It’s the final walk, on the final day. Resplendent and proud in their regalia, seniors bask in the well-wishes, hugs, and even a few farewell tears as they pass their applauding teachers and underclassmen. This “Senior Send Off” is a traditional rite of passage at Kingsway Regional High School that occurs on the last day of school, the morning of graduation.
A few months ago, no one would have envisioned that this tradition would not occur this year. Current seniors took part for the past three years congratulating those who went before them, and now it was their turn.
But of course, with the global pandemic and distance learning, this is not possible.
Kingsway senior Brooke Ferguson explained the tradition, and how she was looking forward to it and other senior customs.
“As this was our senior year, I will miss out on my one and only prom. We missed out on our senior trip, our senior ceremony, and we missed out on experiencing the happy yet sad feeling on the last day of high school.”
While students have faced the cancellation of traditions and activities, academic learning has continued yet transitioned to a completely online environment.
Paul VI senior Megan Deming echoed the challenges that most students face with distance learning.
“The hardest thing is not being in a classroom and being able to get one-on-one help from teachers. Emailing them with specific questions has helped me a little, but it’s still not the same as being taught in person.”
Gabriela Collins, a senior at Kingsway, agreed. “I am a hands-on learner and I am missing that key component to my education.”
In addition, the nature of some academic programs provides extreme challenges in a virtual environment. Mikayla Gilham, a senior at Gloucester County Institute of Technology (GCIT), explained.
“Anything drama-related is difficult,” she confirmed. “It’s difficult to adjust because our curriculum is essentially being butchered due to how heavily it relies on being together as a class.”
Kingsway senior Alexis Kaplan, who plans to study medicine at University, explained her challenge.
“I miss the opportunity of shadowing the Rothman doctors for the allied health program I am a part of. This was a great experience that I wish I was able to complete.”
The cancellation of in-person school also brought the cancellation of spring sports, a serious activity for many students who plan to pursue their sport at the college level. Kingsway senior Brooke Kenney provided an example.
“My plans are to attend West Chester University and play for the Division 2 Women’s golf team. Unfortunately, I might have to continue online learning and my fall golf season may be delayed or even cancelled.”
While many students miss everyday school life, Kingsway senior Kali Poole acknowledged a bigger, and possibly life-changing challenge that many may face.
“More than anything, I miss the feeling of safety and certainty. As much as many of us dreaded waking up at 6 a.m. each day, hindsight has taught me that there is a comfort in knowing I would have school to wake up to. Now, the future is unclear, and even leaving the house for essential purposes instills a fear that new generations will never be able to understand.”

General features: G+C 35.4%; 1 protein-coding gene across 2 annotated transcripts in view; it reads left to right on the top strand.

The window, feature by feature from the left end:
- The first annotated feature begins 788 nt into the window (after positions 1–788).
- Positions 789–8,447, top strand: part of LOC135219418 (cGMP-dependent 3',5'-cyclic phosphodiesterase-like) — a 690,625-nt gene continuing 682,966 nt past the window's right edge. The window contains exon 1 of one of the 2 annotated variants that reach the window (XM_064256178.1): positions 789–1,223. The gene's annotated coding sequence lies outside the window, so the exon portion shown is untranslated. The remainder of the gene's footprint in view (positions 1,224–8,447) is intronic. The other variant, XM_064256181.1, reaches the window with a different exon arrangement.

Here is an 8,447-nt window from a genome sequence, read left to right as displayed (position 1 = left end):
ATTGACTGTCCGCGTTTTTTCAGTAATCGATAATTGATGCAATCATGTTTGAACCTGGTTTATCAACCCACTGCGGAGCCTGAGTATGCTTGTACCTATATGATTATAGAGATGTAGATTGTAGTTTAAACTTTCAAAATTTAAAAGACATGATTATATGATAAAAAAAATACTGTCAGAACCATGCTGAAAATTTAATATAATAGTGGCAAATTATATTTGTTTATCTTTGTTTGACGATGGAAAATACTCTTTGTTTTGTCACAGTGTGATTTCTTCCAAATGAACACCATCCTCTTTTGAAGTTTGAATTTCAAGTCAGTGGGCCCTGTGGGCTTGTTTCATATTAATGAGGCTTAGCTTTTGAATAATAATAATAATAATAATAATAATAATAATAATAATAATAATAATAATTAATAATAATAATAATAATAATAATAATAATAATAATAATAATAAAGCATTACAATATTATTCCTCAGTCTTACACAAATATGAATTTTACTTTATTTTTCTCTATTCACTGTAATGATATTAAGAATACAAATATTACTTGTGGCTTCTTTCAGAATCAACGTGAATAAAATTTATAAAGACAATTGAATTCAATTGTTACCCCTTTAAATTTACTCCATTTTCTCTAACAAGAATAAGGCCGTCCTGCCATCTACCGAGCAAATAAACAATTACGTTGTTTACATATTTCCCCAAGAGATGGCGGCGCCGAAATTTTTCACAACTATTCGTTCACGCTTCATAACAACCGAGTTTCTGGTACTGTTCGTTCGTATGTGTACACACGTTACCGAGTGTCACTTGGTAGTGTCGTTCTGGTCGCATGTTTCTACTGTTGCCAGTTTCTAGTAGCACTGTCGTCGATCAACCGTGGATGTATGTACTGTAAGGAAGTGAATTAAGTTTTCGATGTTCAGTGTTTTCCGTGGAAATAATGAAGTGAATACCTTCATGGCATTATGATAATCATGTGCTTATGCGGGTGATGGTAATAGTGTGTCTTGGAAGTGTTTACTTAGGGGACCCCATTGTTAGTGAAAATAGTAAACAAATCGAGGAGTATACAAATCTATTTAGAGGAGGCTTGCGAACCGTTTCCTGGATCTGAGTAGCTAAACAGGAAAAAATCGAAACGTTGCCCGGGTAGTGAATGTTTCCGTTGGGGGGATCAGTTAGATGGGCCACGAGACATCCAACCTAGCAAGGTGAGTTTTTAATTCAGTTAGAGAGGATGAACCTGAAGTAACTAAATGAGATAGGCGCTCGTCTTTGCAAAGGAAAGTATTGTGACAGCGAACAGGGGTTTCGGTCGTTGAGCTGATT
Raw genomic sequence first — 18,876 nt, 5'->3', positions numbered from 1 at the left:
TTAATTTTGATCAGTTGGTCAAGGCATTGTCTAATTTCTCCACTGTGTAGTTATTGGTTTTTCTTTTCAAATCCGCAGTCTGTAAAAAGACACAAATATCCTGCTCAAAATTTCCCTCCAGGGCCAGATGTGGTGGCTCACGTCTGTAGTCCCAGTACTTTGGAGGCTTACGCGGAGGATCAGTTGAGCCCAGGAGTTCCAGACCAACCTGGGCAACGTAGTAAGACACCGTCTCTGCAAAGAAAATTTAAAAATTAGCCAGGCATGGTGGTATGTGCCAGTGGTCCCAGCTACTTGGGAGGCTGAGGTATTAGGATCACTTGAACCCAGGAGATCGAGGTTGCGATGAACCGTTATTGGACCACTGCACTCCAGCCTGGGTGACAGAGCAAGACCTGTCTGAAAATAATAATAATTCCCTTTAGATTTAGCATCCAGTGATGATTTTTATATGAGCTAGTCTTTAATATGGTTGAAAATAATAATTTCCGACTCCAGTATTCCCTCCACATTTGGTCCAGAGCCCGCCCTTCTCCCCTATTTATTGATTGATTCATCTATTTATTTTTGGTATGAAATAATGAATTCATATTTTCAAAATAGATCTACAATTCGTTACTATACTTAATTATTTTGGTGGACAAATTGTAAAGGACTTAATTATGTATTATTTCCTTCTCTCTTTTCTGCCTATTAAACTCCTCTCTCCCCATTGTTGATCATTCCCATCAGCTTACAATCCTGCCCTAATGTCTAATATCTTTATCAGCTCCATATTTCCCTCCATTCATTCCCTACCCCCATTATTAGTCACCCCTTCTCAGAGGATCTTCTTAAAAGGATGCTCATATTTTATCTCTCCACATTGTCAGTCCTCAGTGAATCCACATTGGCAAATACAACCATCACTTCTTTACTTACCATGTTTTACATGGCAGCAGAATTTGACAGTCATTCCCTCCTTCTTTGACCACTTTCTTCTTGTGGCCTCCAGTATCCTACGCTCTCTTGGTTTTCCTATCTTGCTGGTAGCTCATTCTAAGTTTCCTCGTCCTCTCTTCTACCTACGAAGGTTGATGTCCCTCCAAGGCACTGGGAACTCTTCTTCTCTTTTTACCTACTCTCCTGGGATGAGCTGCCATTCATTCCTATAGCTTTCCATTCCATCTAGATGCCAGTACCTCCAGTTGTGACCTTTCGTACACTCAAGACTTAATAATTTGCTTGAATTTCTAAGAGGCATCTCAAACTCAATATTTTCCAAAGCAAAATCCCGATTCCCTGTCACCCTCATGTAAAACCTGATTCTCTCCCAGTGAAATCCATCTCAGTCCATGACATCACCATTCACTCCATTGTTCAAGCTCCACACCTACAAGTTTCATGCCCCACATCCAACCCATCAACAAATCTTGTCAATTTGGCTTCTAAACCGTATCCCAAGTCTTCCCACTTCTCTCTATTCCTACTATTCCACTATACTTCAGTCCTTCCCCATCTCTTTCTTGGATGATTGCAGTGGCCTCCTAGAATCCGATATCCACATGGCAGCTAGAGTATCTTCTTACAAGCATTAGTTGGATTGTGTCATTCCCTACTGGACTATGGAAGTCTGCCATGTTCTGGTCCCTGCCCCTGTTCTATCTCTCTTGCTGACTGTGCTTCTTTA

When asked how she is keeping positive during this time, Kingsway senior Stephanie Matteo gave good advice.
“Other than hanging out with family, I dance around in my room like a little kid and facetime my friends. Dancing makes me feel happy and free, while talking to my friends brings me joy. It is very important to communicate with others during this time to keep some sanity.”
Kingsway senior Elizabeth Bennett described how much her family has helped her through this trying time.
“My parents have been amazing. They did a Disney trip at home with me: Mickey Mouse pancakes, my dad dressed up as the Genie, my mom did a skit, and they did sparklers in front of the house as if they were fireworks at the castle.”
Bennet also explained how her parents held a “Senior Lacrosse Night” for her.
“They decorated the house and my teammates, friends, neighbors and family all drove by honking with signs they made for me. I didn’t get to play the game or run through my teammates or hear the crowd roar, but they all showed me a lot of love which made it really special for me,” she concluded.
For many seniors, this unprecedented time has taught lessons they would never have learned in an otherwise ideal senior environment. Emma Stanley, a GCIT senior, was thoughtful.
“I’ve learned that no one can really predict the future, so it is important to take life as it is and just enjoy everything day by day. Enjoy the little things in life, because these things could change at any moment.”
“I’ve also found a new respect for nurses, doctors, truck drivers, delivery services, essential employees and so many more who have shone during this crisis,” she continued.
“I have also realized that some people do not take this seriously enough, and it has saddened me to know that some people I care for could expose themselves and possibly infect others because they fail to wear a mask or social distance.”
Kingsway senior James Messina told how this situation has changed him as a person, and humanity overall.
“This experience has changed me and possibly for life. I look at things with an open mind and I
may never turn plans down ever again after this. [And] I want everyone to keep in mind, what we are doing right now is surprisingly bettering our future as humanity.”
When asked if there’s anything she would like to say to her high school community, GCIT senior Miranda Fuchs was upbeat and to the point about their collective accomplishment.
“Congrats Class of 2020! We did it!!!!!!!!!!!!!!!!”
Although this class is facing exceptional adversity, that well-earned proclamation that we pull out each spring to our beloved graduates remains the same.
By Colleen Woods-Esposito